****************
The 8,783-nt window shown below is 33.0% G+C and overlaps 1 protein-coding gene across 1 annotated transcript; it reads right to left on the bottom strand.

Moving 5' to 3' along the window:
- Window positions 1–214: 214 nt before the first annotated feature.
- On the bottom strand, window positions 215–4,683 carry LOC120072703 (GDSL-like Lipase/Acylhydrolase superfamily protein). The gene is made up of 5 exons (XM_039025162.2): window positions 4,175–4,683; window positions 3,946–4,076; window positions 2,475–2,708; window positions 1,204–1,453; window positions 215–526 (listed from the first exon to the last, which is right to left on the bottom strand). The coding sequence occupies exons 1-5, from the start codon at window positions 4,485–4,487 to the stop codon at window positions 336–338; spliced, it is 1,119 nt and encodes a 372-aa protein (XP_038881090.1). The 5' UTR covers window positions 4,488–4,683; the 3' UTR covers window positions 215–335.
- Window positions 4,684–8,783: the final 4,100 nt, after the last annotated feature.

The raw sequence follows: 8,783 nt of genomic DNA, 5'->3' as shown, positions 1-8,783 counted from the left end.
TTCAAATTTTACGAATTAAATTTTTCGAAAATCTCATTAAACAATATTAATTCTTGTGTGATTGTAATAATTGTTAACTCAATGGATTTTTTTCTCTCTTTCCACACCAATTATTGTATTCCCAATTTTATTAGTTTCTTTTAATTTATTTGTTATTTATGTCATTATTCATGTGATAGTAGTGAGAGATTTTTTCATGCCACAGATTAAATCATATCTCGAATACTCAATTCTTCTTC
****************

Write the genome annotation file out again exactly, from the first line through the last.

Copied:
The 8,783-nt window shown below is 33.0% G+C and overlaps 1 protein-coding gene across 1 annotated transcript; it reads right to left on the bottom strand.

Moving 5' to 3' along the window:
- Window positions 1–214: 214 nt before the first annotated feature.
- On the bottom strand, window positions 215–4,683 carry LOC120072703 (GDSL-like Lipase/Acylhydrolase superfamily protein). The gene is made up of 5 exons (XM_039025162.2): window positions 4,175–4,683; window positions 3,946–4,076; window positions 2,475–2,708; window positions 1,204–1,453; window positions 215–526 (listed from the first exon to the last, which is right to left on the bottom strand). The coding sequence occupies exons 1-5, from the start codon at window positions 4,485–4,487 to the stop codon at window positions 336–338; spliced, it is 1,119 nt and encodes a 372-aa protein (XP_038881090.1). The 5' UTR covers window positions 4,488–4,683; the 3' UTR covers window positions 215–335.
- Window positions 4,684–8,783: the final 4,100 nt, after the last annotated feature.

The raw sequence follows: 8,783 nt of genomic DNA, 5'->3' as shown, positions 1-8,783 counted from the left end.
TTCAAATTTTACGAATTAAATTTTTCGAAAATCTCATTAAACAATATTAATTCTTGTGTGATTGTAATAATTGTTAACTCAATGGATTTTTTTCTCTCTTTCCACACCAATTATTGTATTCCCAATTTTATTAGTTTCTTTTAATTTATTTGTTATTTATGTCATTATTCATGTGATAGTAGTGAGAGATTTTTTCATGCCACAGATTAAATCATATCTCGAATACTCAATTCTTCTTC